Height: 30in (76.5cm) Diameter: 48in (122cm)
This Gothic Revival parcel gilt oak centre table was designed by A.W.N. Pugin for Morel & Seddon as part of their commission to refurbish Windsor Castle. The table is recorded in the firm’s account books as follows: No. 1071. ‘To a large Gothic circular table of very fine dark oak highly polished with a richly inlaid border of various woods on a frame ornamented with string course carved bosses, perforated tracery and pendants, supported by a sexagon pillar, and triangular plinths with feet and improved castors, ornamented with tracery, the whole of the tracery, bosses &c gilt in the best manner in mat and burnished gold.’ The frieze ornament is replaced after the original and the underside has fanned ribs in imitation of a Gothic vaulted ceiling. Inscribed ‘No. 240’ and stamped ‘617’. Together with a protective tablecloth embroidered with the Royal coat of arms. English, 1828.
Provenance: Delivered to Windsor Castle by Morel & Seddon, July 1828.
Manuscript Account Book of Morel & Seddon, n.d. , Royal Collection, Stable Yard House, St James’s Palace, London (RCIN 1114843).
Windsor Castle Interiors, Illustrated Manuscript, State Apartments and Private Apartments, vols I & II, n.d. [c. 1880], Royal Collection, Stable Yard House, St James’s Palace, London.
Cooper, Jeremy. Victorian and Edwardian Furniture and Interiors: From the Gothic Revival to Art Nouveau. New York: Thames and Hudson, 2007, p. 48 (illus. fig. 91).
Roberts, Hugh. For the King’s Pleasure: The Furnishing and Decoration of George IV’s Apartments at Windsor Castle. London: Royal Collection, 2001, pp. 339-343, 345, 347, 349 (illus. fig. 426, 432-433).
De Bellaigue, Geoffrey, and Pat Kirkham. George IV And The Furnishing Of Windsor Castle. Furniture History 8 (1972): 1-34, esp. 19-20.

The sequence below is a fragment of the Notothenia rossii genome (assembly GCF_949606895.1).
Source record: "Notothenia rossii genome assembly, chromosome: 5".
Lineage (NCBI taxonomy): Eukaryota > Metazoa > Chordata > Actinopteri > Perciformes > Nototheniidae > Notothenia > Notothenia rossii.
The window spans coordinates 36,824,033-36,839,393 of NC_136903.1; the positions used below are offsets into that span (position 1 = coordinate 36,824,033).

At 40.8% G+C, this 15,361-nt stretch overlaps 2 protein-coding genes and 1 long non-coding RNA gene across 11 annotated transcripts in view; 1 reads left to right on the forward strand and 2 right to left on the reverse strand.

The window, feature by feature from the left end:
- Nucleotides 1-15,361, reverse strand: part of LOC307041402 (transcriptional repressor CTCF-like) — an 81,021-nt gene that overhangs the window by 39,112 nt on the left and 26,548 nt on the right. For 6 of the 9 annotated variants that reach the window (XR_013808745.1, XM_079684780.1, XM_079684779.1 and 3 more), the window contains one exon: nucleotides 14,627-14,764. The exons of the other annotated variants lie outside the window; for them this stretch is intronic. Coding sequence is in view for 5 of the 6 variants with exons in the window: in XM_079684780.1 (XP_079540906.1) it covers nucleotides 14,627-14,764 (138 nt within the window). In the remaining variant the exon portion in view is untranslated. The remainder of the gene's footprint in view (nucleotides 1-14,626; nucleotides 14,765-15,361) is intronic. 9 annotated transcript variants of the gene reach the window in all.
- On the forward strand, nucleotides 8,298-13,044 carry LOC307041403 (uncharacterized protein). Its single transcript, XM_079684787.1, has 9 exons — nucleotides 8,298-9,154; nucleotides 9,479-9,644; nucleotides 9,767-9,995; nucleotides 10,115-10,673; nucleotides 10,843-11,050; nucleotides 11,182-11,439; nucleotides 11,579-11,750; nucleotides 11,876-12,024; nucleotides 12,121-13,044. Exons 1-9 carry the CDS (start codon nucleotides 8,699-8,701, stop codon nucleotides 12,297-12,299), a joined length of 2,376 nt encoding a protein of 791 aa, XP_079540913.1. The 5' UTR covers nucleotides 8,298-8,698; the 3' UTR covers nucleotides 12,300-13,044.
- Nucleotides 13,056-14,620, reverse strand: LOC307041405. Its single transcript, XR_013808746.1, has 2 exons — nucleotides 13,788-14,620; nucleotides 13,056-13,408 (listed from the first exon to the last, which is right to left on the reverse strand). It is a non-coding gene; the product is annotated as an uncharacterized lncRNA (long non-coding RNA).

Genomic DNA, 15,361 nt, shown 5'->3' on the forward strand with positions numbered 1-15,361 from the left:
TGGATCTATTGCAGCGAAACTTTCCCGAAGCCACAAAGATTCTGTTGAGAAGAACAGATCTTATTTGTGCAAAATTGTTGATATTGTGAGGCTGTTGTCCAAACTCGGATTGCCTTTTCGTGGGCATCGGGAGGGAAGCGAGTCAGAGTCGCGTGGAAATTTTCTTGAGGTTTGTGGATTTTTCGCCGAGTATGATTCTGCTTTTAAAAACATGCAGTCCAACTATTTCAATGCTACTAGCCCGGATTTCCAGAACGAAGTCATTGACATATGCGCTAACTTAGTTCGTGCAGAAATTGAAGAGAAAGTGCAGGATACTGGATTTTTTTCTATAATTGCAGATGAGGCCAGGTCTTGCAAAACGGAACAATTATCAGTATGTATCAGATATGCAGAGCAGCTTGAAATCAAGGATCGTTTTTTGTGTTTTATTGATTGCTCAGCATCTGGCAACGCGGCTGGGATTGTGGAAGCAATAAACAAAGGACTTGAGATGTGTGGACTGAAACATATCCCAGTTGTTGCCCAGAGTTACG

Atterbury, Paul, and Clive Wainwright. Pugin: A Gothic Passion. New Haven [etc.]: Yale University Press, 1994.
Seddon and Morel and the Windsor Castle Commission. The partnership of Nicholas Morel and George Seddon was noted as the largest furnishing company in London in the eighteenth century, thus having the capacity to process large orders. Morel had already worked for the Prince of Wales, later George IV, on his residences at Carlton House and the Brighton Pavilion, but the refurbishment of Windsor Castle was an enormous undertaking which included the furnishing of 59 rooms with a budget of £203,963 6s 8d. This was the largest sum ever devoted to a single furnishing scheme in this country, equivalent to nearly £250 million in today’s currency, and, maybe inevitably, Seddon had great difficulty in extracting the £200,000 from the Crown – which led to a near bankruptcy in 1840. Morel & Seddon collaborated with some of the finest craftsmen and designers of the day including the Parisian cabinetmaker F.H.G. Jacob-Desmalter and A.W.N. Pugin who designed the present table. The designs for The Drawing Room (Room 240), then called ‘The Coffee Room’, were endorsed and initialled by the King and A.W.N. Pugin was responsible for the Gothic forms of the furniture. All of these pieces were delivered in July 1828, according to Morel & Seddon’s account books. The bill supplied to George IV for the decorations of Room 240 alone amounted to £3,071.15s, equivalent to roughly £3.7 million today.
Augustus Welby Northmore Pugin (1812-1852) was an architect, artist and designer, who, in his short but eventful life, is principally remembered for his Gothic Revival style of architecture. He learnt drawing from his father, Auguste Pugin, a French draughtsman, forced to flee France as a result of the French Revolution. His first commissions were for the goldsmiths Rundell and Bridge, and for Seddon and Morel for the furniture for Windsor Castle, having designed this table, amongst other pieces at the age of 14 or 15. He is best known for the interior of the Palace of Westminster (the British Houses of Parliament) and its iconic clock tower, which houses the bell known as Big Ben. He attended to all the fixtures and fittings from the enormous stained glass windows to desks and sofas and from the doorknobs to the encaustic tiles. Pugin believed in his “True Principles” of architecture and design (see illustrations previous page), that everything should suit the setting it was designed for and that items should be honest in their construction and avoid any frivolousness which served no function. A prodigious worker, having designed multiple parish churches with all their decorations, furniture and accoutrements, written several books and created over 20 different types of desk and over 100 different types of table for Westminster alone, Pugin died in 1852 aged just 40.
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